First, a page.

“Do not uproot! Palestine will live!”

Artists Joanna Rajkowska and Robert Yerachmiel Sniderman discuss their work exploring the entwinements between Jewish suffering in Poland and Palestinian suffering in Israel.


In 2002, Polish artist Jonna Rajkowska created Greetings From Jerusalem Avenue, a huge artificial palm tree in the middle of the busy roundabout at Warsaw’s Aleje Jerozolimskie. The palm was planned as a temporary project, but has remained for over twenty years, becoming a meeting point for Polish protests ranging from calls to welcome refugees, fight against the abortion ban, join a large-scale nurses’ strike, and solidarity with Palestine.

While the palm is often discussed as an uncanny nod to Warsaw’s 18th century New Jerusalem settlement and former large Jewish population, Rajkowska created it after a visit to Palestine/Israel, reflecting on the intertwinement of Polish, Palestinian, and Jewish traumas. On December 14th, Rajkowska and US-American artist Robert Yerachmiel Sniderman organized a protest action with the help of Grupa Granica at the palm in reaction to the post-October 7th ongoing genocide in Palestine. Holding heatsaving blankets, in reference to the refugees who have been barred from entering Poland’s borders in the past years, with GAZA written on top, they called out: “We stand in solidarity with the Palestinian people being severed from their lives, rights, families, and earth. We say to the Israeli regime and its accomplices: Do not uproot! End the genocide!” Read the full text here.

In this interview, Sarah Adler asks the two artists about the relevance of their action in a German context, especially in light of the recent scandal surrounding Masha Gessen’s comparison of the Warsaw Ghetto with Gaza — as a ghetto being liquidated. They reflect on the triangulation of Palestinian, Jewish, and Polish trauma in this particular project and their wider artistic practices, underlining a shared urgency of a broader critique of the historical and ongoing violence of the ethno-national state. This interview has been edited for length and clarity.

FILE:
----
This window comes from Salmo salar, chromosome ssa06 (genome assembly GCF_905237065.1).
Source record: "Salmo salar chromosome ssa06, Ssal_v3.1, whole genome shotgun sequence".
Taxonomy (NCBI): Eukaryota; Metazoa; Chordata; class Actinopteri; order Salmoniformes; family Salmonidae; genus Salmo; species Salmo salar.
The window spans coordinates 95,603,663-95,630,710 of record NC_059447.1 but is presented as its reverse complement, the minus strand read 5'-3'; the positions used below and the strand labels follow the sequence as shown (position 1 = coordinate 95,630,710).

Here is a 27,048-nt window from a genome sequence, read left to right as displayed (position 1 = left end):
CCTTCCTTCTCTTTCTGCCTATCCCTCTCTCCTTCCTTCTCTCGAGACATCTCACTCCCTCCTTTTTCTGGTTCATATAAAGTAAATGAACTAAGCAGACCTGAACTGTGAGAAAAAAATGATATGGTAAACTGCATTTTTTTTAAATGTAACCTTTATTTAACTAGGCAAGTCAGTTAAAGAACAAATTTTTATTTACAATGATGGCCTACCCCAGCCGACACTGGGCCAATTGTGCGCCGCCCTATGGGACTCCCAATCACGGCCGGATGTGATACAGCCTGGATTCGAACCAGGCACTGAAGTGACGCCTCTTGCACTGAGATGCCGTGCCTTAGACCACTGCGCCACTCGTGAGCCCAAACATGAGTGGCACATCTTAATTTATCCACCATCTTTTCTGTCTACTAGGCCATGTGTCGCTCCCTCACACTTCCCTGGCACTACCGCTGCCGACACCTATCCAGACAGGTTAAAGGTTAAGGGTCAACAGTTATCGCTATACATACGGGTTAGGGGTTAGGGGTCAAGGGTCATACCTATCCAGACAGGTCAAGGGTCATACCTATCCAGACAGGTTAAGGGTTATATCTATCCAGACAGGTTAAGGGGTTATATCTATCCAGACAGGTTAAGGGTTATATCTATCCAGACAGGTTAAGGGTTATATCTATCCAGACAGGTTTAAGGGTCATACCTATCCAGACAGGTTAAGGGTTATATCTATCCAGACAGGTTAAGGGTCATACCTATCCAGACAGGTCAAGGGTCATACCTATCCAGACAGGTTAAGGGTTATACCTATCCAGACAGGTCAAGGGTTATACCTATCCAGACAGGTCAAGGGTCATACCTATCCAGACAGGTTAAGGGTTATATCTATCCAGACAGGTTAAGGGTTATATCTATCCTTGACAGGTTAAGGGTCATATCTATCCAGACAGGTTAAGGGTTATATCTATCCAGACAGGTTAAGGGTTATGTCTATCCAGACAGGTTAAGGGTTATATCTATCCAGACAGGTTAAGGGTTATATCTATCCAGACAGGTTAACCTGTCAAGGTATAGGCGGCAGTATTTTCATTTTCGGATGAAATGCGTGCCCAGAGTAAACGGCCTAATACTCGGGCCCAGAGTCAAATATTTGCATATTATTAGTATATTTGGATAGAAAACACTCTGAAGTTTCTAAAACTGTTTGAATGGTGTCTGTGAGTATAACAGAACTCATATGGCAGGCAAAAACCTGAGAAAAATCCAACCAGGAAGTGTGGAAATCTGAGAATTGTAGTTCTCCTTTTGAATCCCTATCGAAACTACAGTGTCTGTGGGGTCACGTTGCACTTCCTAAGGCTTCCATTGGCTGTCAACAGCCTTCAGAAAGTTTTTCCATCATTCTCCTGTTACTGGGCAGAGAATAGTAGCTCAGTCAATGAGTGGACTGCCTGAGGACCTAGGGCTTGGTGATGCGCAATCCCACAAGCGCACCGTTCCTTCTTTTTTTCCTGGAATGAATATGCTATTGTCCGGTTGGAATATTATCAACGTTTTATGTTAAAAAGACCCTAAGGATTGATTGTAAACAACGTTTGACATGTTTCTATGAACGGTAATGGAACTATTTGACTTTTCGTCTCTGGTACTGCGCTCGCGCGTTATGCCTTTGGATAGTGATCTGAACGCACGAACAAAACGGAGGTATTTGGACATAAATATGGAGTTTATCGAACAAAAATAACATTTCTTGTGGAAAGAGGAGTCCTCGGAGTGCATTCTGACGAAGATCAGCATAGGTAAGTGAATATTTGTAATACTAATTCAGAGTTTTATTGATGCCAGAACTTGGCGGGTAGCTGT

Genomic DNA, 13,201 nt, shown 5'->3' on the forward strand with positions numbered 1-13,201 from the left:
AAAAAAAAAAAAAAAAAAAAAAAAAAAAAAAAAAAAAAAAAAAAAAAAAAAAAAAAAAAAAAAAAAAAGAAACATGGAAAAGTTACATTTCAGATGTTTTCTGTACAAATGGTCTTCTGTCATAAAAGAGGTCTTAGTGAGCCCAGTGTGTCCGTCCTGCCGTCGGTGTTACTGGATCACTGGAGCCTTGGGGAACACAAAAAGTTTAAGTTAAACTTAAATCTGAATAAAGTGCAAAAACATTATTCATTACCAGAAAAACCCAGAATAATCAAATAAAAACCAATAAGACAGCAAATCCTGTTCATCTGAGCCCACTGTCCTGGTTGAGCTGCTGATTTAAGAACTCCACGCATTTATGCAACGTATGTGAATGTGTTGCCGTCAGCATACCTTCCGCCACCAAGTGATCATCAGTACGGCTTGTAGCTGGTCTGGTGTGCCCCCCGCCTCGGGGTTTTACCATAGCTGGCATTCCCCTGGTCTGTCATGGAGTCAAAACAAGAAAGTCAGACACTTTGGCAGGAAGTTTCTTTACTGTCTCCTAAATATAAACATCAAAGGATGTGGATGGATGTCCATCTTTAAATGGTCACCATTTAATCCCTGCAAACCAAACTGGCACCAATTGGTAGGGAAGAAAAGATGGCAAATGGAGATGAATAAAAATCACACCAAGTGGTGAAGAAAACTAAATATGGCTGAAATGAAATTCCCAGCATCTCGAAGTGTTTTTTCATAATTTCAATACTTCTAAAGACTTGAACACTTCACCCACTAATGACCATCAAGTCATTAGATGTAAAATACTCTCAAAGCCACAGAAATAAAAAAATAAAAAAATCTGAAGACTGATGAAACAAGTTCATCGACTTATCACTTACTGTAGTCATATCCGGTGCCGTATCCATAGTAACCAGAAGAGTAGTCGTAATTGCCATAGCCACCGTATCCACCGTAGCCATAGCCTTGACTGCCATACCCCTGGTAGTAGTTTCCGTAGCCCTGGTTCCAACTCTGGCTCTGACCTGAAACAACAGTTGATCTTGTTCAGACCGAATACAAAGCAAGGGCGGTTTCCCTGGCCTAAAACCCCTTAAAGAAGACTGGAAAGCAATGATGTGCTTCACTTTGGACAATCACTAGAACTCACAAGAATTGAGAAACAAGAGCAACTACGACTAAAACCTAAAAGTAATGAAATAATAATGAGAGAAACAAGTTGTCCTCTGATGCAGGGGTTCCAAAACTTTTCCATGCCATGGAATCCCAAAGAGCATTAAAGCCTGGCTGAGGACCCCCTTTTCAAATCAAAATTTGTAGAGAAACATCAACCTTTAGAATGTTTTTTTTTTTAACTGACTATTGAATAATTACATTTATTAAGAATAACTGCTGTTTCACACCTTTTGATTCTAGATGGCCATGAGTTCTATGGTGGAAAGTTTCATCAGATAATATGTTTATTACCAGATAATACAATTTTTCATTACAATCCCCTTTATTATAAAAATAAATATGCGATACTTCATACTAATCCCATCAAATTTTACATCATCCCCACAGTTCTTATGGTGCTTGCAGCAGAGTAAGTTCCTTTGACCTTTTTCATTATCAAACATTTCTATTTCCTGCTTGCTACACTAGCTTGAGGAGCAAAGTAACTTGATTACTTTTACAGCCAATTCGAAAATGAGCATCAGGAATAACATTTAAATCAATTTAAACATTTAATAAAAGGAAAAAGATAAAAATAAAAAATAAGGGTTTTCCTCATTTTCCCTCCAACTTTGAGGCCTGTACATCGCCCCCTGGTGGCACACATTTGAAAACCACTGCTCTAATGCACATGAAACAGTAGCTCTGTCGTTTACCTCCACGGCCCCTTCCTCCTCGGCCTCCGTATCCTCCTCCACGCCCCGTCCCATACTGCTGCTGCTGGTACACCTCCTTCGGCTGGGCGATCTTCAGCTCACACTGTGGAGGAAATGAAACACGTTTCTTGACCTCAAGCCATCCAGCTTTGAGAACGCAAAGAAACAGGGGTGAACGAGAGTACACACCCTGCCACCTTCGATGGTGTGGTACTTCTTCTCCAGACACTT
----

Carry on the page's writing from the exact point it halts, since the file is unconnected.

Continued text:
When I came across this project on Instagram, I was really intrigued. What was the inspiration for the recent protest action that the two of you did at the palm?

Joanna Rajkowska (JR): We felt a really pressing urgency to do something. From my perspective, I feel this tree is a major prop on the city stage, overlooking the 24-hour city spectacle. It therefore has some responsibilities. We met about a month earlier and just decided that the tree has to make a declaration of some kind about the genocide in Gaza, that it mustn’t stay silent. Then we discussed words around it, what it should contain, in what direction to go. I am really dismayed that there is no proper, mainstream media discussion in Poland about what is going on in Palestine.

What is the narrative right now in Poland about Palestine?

JR: It almost doesn’t exist and this is shameful. It’s overshadowed by current political events – the war in Ukraine and the Polish post-election euphoria. The major narrative about Israeli-Palestinian conflict is based on the simplistic, and falsely symmetrical juxtaposition: the Hamas terrorists, and the always-touted right to defend on the Israeli side, all backed up by the very palpable Holocaust memory. Of course there are some nuances and doubts but they don’t touch the core of the problem. What is shocking is that the right-wing press is actually quite active in voicing these doubts. What was traditionally a centre-left or neoliberal voice now stays silent or rigs the information in a way that portrays Israel as a supreme ethical power that needs to tame the savages.

We need to remember that Poland is going through a process of looking at its own position in the Holocaust. It is still a very fresh and open wound, a very fresh sense of guilt, not like in Germany, where it is almost cemented as part of the national identity. To see the conflict clearly, as two consequential genocides (Holocaust leading to Nakba 1948 – and then Nakba 2023), it needs time and reflection.